Learning to remember is not only a skill in how to organize a productive day, but it must also be an active consideration of what grounds your thinking, your choices, and your preferences. You will, I promise, be challenged by learning to remember what is important, what is ultimately significant.
It is not my style to caution students about the dangers of freedom in college. There is intentionally more freedom in an academic community such as this than in any place you have ever lived. You are free to do as you please, up to a point. You are free to blow through your frozen yogurt and tee-shirt budget. You are free to express controversial and unproven opinions. You are free to talk about authors you haven’t read, or films you have never screened, or reject dinner entrees you have never tasted. You are free to criticize people you have yet to meet or pass judgment upon them them based on the zip code of their hometowns.
The largest portion of this campus freedom is undoubtedly reserved for the university course catalog. There are available to you hundreds of courses, seminars, and field experiences; and you are free to choose any of them. There are essentially no limits, only the plus ultra of possibilities, in knowing, embracing, and experiencing freedom. It can make you giddy and euphoric. And now, this is the “yes, but” moment of learning to remember. I would not advocate a definition of freedom as the simple lack of bothersome hindrances, because I believe college ought to be tremendously fun and slightly unhindered, as one of the privileges of freedom.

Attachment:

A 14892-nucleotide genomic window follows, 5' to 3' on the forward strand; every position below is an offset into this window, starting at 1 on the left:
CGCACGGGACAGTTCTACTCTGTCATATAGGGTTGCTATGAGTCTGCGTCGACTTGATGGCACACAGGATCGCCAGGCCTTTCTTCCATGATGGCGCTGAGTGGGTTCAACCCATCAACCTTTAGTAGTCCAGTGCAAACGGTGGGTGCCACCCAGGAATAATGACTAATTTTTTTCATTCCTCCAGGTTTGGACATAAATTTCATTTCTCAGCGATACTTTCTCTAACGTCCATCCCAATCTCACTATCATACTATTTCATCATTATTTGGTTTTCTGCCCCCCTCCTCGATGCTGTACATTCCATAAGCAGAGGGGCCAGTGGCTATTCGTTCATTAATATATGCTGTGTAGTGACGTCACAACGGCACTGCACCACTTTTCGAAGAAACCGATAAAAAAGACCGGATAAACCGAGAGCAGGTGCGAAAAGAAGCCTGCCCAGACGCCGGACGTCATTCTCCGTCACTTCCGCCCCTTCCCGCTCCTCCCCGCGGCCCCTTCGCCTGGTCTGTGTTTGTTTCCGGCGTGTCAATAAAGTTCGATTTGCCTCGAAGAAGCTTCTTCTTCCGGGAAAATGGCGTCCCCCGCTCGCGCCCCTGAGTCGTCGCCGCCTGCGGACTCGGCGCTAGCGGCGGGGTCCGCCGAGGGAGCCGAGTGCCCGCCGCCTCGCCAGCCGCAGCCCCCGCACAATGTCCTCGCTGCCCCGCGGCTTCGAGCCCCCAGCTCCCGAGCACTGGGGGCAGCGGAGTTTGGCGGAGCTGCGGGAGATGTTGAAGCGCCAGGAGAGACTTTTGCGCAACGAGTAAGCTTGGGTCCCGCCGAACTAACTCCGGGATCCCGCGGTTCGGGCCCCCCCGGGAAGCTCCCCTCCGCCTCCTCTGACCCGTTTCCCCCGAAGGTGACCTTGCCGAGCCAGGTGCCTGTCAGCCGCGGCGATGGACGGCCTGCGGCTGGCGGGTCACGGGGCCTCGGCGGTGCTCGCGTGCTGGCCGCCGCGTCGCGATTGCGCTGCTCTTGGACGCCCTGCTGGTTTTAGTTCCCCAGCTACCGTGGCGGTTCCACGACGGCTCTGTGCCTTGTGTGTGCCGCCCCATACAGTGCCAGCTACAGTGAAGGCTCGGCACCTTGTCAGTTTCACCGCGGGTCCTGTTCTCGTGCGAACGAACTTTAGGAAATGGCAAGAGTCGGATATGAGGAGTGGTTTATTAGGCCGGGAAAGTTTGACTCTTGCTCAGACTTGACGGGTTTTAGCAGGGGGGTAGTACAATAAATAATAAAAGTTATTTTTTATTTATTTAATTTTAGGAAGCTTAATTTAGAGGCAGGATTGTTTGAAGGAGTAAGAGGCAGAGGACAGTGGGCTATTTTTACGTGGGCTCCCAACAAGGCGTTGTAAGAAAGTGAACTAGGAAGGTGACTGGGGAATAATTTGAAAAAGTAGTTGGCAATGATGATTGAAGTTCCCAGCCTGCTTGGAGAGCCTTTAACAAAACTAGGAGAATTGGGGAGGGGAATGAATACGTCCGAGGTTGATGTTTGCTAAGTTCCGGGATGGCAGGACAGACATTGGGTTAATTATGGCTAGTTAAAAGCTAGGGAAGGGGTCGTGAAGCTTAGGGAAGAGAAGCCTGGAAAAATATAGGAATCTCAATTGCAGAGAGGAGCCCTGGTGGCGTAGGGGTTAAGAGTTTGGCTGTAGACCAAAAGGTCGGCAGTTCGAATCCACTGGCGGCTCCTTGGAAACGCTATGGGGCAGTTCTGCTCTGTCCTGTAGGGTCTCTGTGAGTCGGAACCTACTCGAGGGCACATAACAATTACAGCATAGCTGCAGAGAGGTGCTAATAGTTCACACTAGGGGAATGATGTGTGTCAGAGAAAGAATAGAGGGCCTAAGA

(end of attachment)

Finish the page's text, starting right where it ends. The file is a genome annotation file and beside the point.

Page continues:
But what is freedom? It is remembering that you have options, you have a system of values, and you are empowered to choose, to form attachments, and to make commitments. The notion that the object of freedom is commitment, not impulse, holds a peculiar surprise, risk, and irony. Making lists, keeping track of your possibilities will add, not subtract, from your new degrees of freedom. Remembering what you learn as you put check marks against your hopes, embracing not disputing the lessons of imperfect freedom will also be the point of your much desired happiness at St. Lawrence. Within those mundane lists, you will find not only more freedom in learning to remember, but the realization of a bigger, better you.
The American fiction writer Willa Cather in her novel My Antonia defines happiness as the opposite of unfettered license and the freedom of sudden thought. Rather, she writes, “That is happiness to be dissolved into something complete and great.” She says “dissolved,” not “fulfilled,” not “rewarded,” not “recognized,” not “indulged”, not “enthralled, but being woven as a person into the fabric of something bigger than you are; that is the goal of freedom. Those are the words carved upon her grave marker in Jaffrey, New Hampshire. If you learn to remember this trustworthy test of what will make you happy, as if dissolved into a familiar short list, you have all the freedom you need between now and 2020 to figure it out. I begin with a confidence that you are in a class all by itself, learning to remember. Je me souviens. Bienvenu.